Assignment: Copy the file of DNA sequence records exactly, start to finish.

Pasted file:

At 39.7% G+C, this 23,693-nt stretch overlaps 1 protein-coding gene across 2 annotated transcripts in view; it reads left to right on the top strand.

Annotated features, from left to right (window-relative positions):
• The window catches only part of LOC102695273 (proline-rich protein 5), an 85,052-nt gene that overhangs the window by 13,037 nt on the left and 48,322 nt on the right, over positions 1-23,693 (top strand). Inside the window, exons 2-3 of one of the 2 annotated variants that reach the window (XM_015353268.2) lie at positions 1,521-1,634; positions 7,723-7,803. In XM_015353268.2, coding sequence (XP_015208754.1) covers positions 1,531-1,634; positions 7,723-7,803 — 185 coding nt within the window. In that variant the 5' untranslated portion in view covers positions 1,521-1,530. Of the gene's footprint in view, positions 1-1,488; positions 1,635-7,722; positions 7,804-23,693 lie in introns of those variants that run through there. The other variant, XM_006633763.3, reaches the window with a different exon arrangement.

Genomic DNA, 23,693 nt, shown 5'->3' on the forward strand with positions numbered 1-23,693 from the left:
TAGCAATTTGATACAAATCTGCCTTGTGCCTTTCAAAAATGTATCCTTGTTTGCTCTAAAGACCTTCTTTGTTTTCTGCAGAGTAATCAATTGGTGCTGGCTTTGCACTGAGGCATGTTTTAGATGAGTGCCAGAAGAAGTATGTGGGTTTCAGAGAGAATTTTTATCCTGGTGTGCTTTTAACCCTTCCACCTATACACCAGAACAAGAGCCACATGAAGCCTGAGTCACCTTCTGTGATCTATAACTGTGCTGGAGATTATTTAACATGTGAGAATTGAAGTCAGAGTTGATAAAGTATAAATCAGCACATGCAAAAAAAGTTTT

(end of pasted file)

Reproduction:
At 39.7% G+C, this 23,693-nt stretch overlaps 1 protein-coding gene across 2 annotated transcripts in view; it reads left to right on the top strand.

Annotated features, from left to right (window-relative positions):
• The window catches only part of LOC102695273 (proline-rich protein 5), an 85,052-nt gene that overhangs the window by 13,037 nt on the left and 48,322 nt on the right, over positions 1-23,693 (top strand). Inside the window, exons 2-3 of one of the 2 annotated variants that reach the window (XM_015353268.2) lie at positions 1,521-1,634; positions 7,723-7,803. In XM_015353268.2, coding sequence (XP_015208754.1) covers positions 1,531-1,634; positions 7,723-7,803 — 185 coding nt within the window. In that variant the 5' untranslated portion in view covers positions 1,521-1,530. Of the gene's footprint in view, positions 1-1,488; positions 1,635-7,722; positions 7,804-23,693 lie in introns of those variants that run through there. The other variant, XM_006633763.3, reaches the window with a different exon arrangement.

Genomic DNA, 23,693 nt, shown 5'->3' on the forward strand with positions numbered 1-23,693 from the left:
TAGCAATTTGATACAAATCTGCCTTGTGCCTTTCAAAAATGTATCCTTGTTTGCTCTAAAGACCTTCTTTGTTTTCTGCAGAGTAATCAATTGGTGCTGGCTTTGCACTGAGGCATGTTTTAGATGAGTGCCAGAAGAAGTATGTGGGTTTCAGAGAGAATTTTTATCCTGGTGTGCTTTTAACCCTTCCACCTATACACCAGAACAAGAGCCACATGAAGCCTGAGTCACCTTCTGTGATCTATAACTGTGCTGGAGATTATTTAACATGTGAGAATTGAAGTCAGAGTTGATAAAGTATAAATCAGCACATGCAAAAAAAGTTTT